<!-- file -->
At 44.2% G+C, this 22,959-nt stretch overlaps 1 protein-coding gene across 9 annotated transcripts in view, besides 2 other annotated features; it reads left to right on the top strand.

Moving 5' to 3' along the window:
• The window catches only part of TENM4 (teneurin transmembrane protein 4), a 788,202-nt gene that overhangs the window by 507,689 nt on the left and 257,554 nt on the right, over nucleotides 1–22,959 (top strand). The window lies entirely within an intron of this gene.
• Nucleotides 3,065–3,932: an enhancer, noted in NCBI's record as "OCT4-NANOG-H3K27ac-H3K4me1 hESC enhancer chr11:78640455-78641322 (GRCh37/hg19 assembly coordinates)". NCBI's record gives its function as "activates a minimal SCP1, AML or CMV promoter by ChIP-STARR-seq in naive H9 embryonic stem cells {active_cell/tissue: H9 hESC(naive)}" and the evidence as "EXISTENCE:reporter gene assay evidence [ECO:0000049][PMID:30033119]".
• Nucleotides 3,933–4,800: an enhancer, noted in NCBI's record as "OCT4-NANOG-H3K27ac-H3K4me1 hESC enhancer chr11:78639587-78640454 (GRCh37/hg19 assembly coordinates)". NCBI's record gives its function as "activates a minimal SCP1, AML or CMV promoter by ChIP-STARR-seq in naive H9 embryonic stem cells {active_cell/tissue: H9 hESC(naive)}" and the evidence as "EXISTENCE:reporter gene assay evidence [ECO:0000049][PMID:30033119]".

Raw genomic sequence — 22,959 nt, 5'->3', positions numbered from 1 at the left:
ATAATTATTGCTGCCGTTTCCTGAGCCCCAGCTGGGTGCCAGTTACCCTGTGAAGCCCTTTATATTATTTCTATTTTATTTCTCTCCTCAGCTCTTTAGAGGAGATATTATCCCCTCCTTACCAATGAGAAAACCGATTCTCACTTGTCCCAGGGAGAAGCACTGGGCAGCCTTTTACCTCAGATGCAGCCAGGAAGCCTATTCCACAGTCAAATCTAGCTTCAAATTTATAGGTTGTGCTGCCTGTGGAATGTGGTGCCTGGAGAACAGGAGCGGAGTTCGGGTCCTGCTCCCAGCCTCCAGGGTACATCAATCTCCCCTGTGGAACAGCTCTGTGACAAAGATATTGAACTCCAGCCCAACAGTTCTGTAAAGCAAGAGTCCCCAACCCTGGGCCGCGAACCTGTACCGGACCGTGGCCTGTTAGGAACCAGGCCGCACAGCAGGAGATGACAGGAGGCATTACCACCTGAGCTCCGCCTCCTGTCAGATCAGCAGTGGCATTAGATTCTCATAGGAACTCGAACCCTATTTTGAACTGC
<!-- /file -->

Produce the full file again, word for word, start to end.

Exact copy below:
At 44.2% G+C, this 22,959-nt stretch overlaps 1 protein-coding gene across 9 annotated transcripts in view, besides 2 other annotated features; it reads left to right on the top strand.

Moving 5' to 3' along the window:
• The window catches only part of TENM4 (teneurin transmembrane protein 4), a 788,202-nt gene that overhangs the window by 507,689 nt on the left and 257,554 nt on the right, over nucleotides 1–22,959 (top strand). The window lies entirely within an intron of this gene.
• Nucleotides 3,065–3,932: an enhancer, noted in NCBI's record as "OCT4-NANOG-H3K27ac-H3K4me1 hESC enhancer chr11:78640455-78641322 (GRCh37/hg19 assembly coordinates)". NCBI's record gives its function as "activates a minimal SCP1, AML or CMV promoter by ChIP-STARR-seq in naive H9 embryonic stem cells {active_cell/tissue: H9 hESC(naive)}" and the evidence as "EXISTENCE:reporter gene assay evidence [ECO:0000049][PMID:30033119]".
• Nucleotides 3,933–4,800: an enhancer, noted in NCBI's record as "OCT4-NANOG-H3K27ac-H3K4me1 hESC enhancer chr11:78639587-78640454 (GRCh37/hg19 assembly coordinates)". NCBI's record gives its function as "activates a minimal SCP1, AML or CMV promoter by ChIP-STARR-seq in naive H9 embryonic stem cells {active_cell/tissue: H9 hESC(naive)}" and the evidence as "EXISTENCE:reporter gene assay evidence [ECO:0000049][PMID:30033119]".

Raw genomic sequence — 22,959 nt, 5'->3', positions numbered from 1 at the left:
ATAATTATTGCTGCCGTTTCCTGAGCCCCAGCTGGGTGCCAGTTACCCTGTGAAGCCCTTTATATTATTTCTATTTTATTTCTCTCCTCAGCTCTTTAGAGGAGATATTATCCCCTCCTTACCAATGAGAAAACCGATTCTCACTTGTCCCAGGGAGAAGCACTGGGCAGCCTTTTACCTCAGATGCAGCCAGGAAGCCTATTCCACAGTCAAATCTAGCTTCAAATTTATAGGTTGTGCTGCCTGTGGAATGTGGTGCCTGGAGAACAGGAGCGGAGTTCGGGTCCTGCTCCCAGCCTCCAGGGTACATCAATCTCCCCTGTGGAACAGCTCTGTGACAAAGATATTGAACTCCAGCCCAACAGTTCTGTAAAGCAAGAGTCCCCAACCCTGGGCCGCGAACCTGTACCGGACCGTGGCCTGTTAGGAACCAGGCCGCACAGCAGGAGATGACAGGAGGCATTACCACCTGAGCTCCGCCTCCTGTCAGATCAGCAGTGGCATTAGATTCTCATAGGAACTCGAACCCTATTTTGAACTGC